For Ahaz took away a portion out of the house of the LORD, and out of the house of the king, and of the princes, and gave it to the king of Assyria: but he helped him not.
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EXPOSITORY (ENGLISH BIBLE)Took away a portion . . . gave it.—Rather, For Ahaz had despoiled the house of the Lord, and the house of the king and the princes, and had given it. (Comp. 2Kings 16:8.)
The princes—i.e., the great courtiers living in the palace, whose valuables as well as those of Ahaz were ransacked to make up the costly bribe. (Syriac and Arabic, “the vessels which were in the house of the Lord, and in the house of the former kings, and in the rich houses.”)
But he helped him not.—And it was not for help (i.e., it resulted not in help) to him. His submission to Tiglath brought him no real advantage, but rather hastened the downfall of his kingdom.
“The Assyrians had no regard to the welfare of their vassals. The principle of the monarchy was plunder; and Ahaz, whose treasures had been exhausted by his first tribute, was soon driven, by the repeated demands of his masters, to strip the Temple even of its ancient bronze-work and other fixed ornaments (2Kings 16:17, seq.). The time was not far off when the rapacity of the Assyrian could no longer be satisfied, and his plundering hordes would be let loose upon the land” (Robertson Smith).2 Kings 15:29.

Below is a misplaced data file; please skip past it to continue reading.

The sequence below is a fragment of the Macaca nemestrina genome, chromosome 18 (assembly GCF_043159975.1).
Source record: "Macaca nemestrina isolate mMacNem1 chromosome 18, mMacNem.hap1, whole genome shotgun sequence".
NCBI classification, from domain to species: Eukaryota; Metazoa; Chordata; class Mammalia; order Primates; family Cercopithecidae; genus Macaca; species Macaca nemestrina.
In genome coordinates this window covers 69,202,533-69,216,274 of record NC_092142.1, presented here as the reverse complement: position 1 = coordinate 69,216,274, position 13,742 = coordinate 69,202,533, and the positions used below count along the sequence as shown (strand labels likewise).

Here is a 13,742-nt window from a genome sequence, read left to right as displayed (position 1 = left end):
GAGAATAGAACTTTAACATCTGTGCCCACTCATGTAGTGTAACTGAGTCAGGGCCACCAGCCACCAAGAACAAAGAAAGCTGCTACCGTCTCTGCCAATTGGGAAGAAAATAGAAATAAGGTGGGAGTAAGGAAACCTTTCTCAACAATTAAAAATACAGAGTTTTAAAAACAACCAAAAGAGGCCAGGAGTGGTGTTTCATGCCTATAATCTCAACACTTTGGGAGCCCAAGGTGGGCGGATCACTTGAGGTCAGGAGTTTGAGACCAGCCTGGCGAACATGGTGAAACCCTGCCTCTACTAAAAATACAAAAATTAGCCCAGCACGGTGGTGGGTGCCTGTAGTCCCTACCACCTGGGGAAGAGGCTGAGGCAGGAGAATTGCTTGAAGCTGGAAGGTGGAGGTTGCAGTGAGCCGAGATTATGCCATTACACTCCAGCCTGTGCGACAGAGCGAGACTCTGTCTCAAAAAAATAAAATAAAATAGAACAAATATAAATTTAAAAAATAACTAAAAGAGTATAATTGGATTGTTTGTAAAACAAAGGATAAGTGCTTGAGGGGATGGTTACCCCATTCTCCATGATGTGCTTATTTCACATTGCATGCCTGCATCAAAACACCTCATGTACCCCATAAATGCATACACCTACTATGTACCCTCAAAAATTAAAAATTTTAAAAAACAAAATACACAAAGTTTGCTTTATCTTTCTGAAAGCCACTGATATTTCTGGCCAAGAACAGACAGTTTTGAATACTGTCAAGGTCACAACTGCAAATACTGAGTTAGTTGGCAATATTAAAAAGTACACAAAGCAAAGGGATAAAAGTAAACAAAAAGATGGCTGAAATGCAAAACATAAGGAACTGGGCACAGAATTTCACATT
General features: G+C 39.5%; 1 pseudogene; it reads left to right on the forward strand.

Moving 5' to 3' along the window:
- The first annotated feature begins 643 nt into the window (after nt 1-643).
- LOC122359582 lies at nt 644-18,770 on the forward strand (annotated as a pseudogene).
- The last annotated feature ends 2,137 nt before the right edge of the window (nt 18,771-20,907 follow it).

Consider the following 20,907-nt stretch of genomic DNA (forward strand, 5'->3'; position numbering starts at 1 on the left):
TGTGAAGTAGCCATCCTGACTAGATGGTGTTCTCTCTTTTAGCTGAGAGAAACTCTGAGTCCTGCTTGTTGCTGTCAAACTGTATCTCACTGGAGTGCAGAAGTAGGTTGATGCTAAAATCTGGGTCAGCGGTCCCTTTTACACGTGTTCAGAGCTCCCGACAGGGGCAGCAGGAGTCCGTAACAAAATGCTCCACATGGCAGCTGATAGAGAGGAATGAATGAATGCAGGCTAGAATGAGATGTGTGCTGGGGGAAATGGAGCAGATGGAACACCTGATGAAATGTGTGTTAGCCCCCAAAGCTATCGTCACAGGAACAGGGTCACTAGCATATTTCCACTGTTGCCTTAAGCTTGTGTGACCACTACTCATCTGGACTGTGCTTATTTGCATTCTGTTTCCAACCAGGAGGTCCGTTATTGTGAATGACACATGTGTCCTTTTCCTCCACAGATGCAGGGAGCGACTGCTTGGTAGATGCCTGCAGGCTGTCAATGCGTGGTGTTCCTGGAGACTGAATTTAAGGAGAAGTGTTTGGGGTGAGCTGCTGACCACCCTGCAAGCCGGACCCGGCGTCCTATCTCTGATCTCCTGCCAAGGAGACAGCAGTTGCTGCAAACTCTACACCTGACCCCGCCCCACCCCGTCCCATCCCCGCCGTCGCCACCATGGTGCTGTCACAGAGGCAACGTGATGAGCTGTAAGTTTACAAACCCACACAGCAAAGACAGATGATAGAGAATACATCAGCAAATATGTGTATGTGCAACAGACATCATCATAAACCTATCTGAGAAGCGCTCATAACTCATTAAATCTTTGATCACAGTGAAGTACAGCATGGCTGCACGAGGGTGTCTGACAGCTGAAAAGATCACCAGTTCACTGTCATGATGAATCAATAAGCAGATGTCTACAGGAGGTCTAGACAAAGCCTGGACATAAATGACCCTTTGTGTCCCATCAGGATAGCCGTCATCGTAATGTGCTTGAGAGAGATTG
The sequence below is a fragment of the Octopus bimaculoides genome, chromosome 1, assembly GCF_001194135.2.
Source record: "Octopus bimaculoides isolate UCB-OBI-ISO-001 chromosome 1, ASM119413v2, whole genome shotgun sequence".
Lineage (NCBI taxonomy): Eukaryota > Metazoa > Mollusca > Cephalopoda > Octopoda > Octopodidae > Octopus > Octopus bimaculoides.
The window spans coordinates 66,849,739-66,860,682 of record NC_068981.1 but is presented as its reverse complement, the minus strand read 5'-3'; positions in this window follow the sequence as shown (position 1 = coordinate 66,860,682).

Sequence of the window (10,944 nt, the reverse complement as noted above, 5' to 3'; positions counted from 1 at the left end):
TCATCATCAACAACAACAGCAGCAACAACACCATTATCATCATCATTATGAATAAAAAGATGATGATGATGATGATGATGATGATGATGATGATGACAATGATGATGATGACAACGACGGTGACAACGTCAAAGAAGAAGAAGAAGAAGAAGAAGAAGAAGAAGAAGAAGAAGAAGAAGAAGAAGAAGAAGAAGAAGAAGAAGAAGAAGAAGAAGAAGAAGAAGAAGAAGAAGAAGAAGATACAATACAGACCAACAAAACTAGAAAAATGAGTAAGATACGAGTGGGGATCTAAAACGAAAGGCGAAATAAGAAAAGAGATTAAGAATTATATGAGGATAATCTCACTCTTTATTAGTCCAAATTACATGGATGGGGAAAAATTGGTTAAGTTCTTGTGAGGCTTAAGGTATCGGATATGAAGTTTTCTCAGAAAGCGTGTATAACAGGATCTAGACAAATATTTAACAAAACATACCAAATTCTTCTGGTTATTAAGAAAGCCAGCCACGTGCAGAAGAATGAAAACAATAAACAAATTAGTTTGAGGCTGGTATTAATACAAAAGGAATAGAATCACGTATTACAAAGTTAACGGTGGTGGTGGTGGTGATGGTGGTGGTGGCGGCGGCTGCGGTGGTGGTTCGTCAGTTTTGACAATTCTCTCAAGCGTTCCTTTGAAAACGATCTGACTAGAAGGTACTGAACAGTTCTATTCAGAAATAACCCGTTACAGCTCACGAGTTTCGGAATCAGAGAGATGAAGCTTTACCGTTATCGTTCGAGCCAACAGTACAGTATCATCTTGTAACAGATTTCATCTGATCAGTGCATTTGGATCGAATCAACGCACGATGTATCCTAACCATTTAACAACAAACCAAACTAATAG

Distressed him, but strengthened him not - This statement, and that at the end of 2 Chronicles 28:21, is supplemental to, and not contradictory of, 2 Kings 16:9. Here it is the writer's object to note that the material assistance rendered by Tiglath-pileser to Ahab, was no real "help" or "strength," but rather a cause of "distress."Distressed him, or, straitened him, by robbing him of his treasures. But he helped him not, but strengthened him not; a most emphatical expression: for though he weakened his present enemy the Syrian, as is related, 2 Kings 16:9, yet really, and all things considered, he did not strengthen Ahaz and his kingdom, but rather weaken them; for by the removing the Syrian, who, though a troublesome neighbour, was a kind of bulwark to him, as to many other enemies, he smoothed the way for himself, a far more dangerous and mischievous enemy, as appears by his invasion of Judah in the very next king’s reign.
and gave it unto the king of Assyria; sent it to him as a present, to engage him on his side, and assist him against his enemies, 2 Kings 16:10.
but he helped him not; See Gill on 2 Chronicles 28:20.For Ahaz took away a portion out of the house of the LORD, and out of the house of the king, and of the princes, and gave it unto the king of Assyria: but he helped him not.
EXEGETICAL (ORIGINAL LANGUAGES)21. took away a portion out of the house of the Lord, and out of the house] Render, plundered the house of the LORD and the house, etc.